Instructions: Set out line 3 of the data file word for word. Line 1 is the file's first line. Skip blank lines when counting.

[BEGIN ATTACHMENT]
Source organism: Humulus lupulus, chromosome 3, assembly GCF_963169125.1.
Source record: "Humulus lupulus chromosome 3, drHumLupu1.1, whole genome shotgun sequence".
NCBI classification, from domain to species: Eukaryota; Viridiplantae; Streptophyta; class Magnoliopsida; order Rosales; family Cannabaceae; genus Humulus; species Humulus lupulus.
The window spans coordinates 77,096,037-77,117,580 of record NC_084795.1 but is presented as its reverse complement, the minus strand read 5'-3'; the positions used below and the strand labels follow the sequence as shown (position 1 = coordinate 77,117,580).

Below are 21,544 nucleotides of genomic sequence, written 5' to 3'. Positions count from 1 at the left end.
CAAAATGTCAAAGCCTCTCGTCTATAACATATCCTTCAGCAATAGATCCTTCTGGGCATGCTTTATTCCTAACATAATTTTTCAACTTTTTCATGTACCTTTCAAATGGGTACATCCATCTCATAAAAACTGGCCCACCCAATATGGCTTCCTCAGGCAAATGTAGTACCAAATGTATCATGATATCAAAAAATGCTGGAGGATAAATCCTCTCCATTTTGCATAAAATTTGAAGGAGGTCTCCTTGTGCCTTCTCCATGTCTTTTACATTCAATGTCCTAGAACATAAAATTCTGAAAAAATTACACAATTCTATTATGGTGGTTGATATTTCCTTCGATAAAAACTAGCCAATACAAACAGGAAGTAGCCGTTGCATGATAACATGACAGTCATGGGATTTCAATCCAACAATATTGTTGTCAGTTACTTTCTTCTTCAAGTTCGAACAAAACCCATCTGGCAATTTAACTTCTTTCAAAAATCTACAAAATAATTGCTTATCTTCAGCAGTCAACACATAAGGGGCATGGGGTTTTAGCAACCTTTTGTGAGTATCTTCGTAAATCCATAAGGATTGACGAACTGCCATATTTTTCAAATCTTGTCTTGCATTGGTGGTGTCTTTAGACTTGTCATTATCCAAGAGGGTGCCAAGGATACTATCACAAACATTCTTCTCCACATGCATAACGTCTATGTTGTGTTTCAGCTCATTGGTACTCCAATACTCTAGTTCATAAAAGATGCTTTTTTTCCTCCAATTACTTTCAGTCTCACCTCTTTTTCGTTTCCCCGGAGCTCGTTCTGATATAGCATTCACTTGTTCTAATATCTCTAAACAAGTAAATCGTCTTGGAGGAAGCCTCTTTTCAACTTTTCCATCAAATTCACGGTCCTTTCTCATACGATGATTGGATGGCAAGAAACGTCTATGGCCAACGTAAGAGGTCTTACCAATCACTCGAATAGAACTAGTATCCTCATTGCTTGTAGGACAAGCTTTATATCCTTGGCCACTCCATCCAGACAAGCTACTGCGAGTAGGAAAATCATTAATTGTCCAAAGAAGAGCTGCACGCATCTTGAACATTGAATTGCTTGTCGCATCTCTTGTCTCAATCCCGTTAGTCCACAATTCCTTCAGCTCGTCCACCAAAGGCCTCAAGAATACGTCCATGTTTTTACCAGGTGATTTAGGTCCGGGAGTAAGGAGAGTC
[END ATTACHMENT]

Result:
NCBI classification, from domain to species: Eukaryota; Viridiplantae; Streptophyta; class Magnoliopsida; order Rosales; family Cannabaceae; genus Humulus; species Humulus lupulus.